Monday, September 3, 2018

Paddling on the Pitt

I really should do a post on things around here, but sometimes a post just presents itself and it's just easier to take the path of least resistance, lol!  

Meredith had some time off work, and no big plans for it, so we figured we could at least get one day of kayaking in there.  I wanted to go to to Pitt Lake, which is what we did.  The plan was to cross the lake and go into Widgeon slough and paddle up the creek from there.  We weren't exactly sure where the entrance was, so went across the lake and up the shore to the north a bit, for some sight seeing.

Below is where we set off from, although the picture was taken when we got back.  It was cloudy when we started out.




The entrance to the slough was just behind the boat to the right, we could tell that when we got out on the water, but still kept to the original plan of paddling to the right once we got across.  It was quite breezy there, and I had read that it often gets windy, but just a light bit of chop on the lake at that point.




The sky was looking promising, and the forecast was for some sunshine, so we were hopeful.  Meredith took most of these pictures, so that is me.



Heading back south down the lake.  Depending where you read, Pitt Lake is either the largest or second largest tidal fresh water lake in the world.  I couldn't find out which lake is considered larger, if there is one.
The water was very shallow along that grassy area, and at low tide is probably dry ground.  There is a 2-3' tide change.

Look at that sky.  The sky was amazing that day.





We found the slough and it was quite calm behind Siwash Island.   Some very shallow bits there too, Meredith and I both ran aground, gently enough that we were able to push ourselves off with our paddle.  Parts were a bit weedy in the slough.  The sky was a bit ominous, coming over the mountains on the west side of the lake.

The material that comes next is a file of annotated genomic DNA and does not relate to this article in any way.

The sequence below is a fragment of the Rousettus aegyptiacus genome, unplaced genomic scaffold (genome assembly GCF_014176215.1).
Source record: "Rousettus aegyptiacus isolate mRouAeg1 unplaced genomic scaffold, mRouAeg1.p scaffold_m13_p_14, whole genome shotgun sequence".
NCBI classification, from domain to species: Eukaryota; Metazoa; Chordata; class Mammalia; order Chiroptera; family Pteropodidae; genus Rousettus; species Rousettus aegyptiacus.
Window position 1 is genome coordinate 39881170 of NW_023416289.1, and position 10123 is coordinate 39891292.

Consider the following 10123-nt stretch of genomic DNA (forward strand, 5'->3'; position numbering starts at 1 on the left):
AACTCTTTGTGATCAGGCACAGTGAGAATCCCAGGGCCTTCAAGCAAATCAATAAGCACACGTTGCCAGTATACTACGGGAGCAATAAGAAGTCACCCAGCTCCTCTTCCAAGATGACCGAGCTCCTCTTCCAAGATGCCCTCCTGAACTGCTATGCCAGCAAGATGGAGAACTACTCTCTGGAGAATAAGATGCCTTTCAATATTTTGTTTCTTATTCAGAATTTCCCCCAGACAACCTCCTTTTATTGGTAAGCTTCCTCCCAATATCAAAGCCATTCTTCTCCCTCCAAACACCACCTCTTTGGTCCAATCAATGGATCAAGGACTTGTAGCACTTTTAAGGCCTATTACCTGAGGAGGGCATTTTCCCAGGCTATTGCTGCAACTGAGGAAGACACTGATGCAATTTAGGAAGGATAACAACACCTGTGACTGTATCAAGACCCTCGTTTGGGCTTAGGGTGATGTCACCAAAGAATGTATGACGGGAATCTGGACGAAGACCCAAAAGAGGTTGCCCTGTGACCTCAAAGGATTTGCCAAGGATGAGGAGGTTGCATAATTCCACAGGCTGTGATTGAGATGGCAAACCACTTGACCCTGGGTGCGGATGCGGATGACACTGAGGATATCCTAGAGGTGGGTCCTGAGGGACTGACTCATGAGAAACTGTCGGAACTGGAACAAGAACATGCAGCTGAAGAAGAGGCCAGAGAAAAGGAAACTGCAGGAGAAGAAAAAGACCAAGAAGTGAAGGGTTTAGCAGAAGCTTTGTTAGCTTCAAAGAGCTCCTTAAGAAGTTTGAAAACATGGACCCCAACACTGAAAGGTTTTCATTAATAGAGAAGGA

We found the entrance to the creek.  



We were heading northwest and then north.  The sky was looking pretty ominous now, and Meredith was sure she felt a drop of rain.  




We had been paddling for an hour or more by this point, and shoulders and arms were aching.  A sandy bank presented itself and that seemed like a good place to stop and stretch our legs and put on a long sleeved layer.  It had gotten quite cool.  We had taken some muffins and dried apples, so we called that lunch.  




Those two mountains were interesting looking.  We weren't quite sure where we were, we had passed a side channel that may have been the way to the actual creek, and we couldn't get any phone reception so no help from google.   Since we were tired and knew we had quite a way to go to get to where we had started from, we called it good and headed back.  We were paddling into the wind now, but it wasn't as hard as we thought it might be.




The tide was going out, so the water level was dropping.  We kept to the deeper channel on the way out.  When we got to the open lake the wind had definitely picked up.  There were white caps and some big swells.  We made out okay going across, at an angle to the wind.  It was a bit exhilarating, not really scary, but you had to pay attention and there was no stopping paddling to take any pictures.

I think that dark double topped mountain over Larry and I is actually a sideways view of the two humps in the previous two photos.


The sun was shining on the east side of the lake, and we were happy to have made it back in one piece.  None of us felt anywhere close to tipping coming across the lake, but we were glad that the wind wasn't blowing any harder.

The longest paddle we have done this summer, and but it was probably the most interesting one too.



5 comments:

  1. What a nice paddle! Beautiful scenery:)

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  2. Nice that you and Meredith could get out and kayak about.

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  3. diane in northern wisSeptember 4, 2018 at 6:42 PM

    awesome pictures and I loved the story of your paddle with the ominous clouds and beautiful scenery all around you. You are braver than I would be with that sky! Thanks for sharing your adventure!

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  4. We are missing your stories! Please come back.

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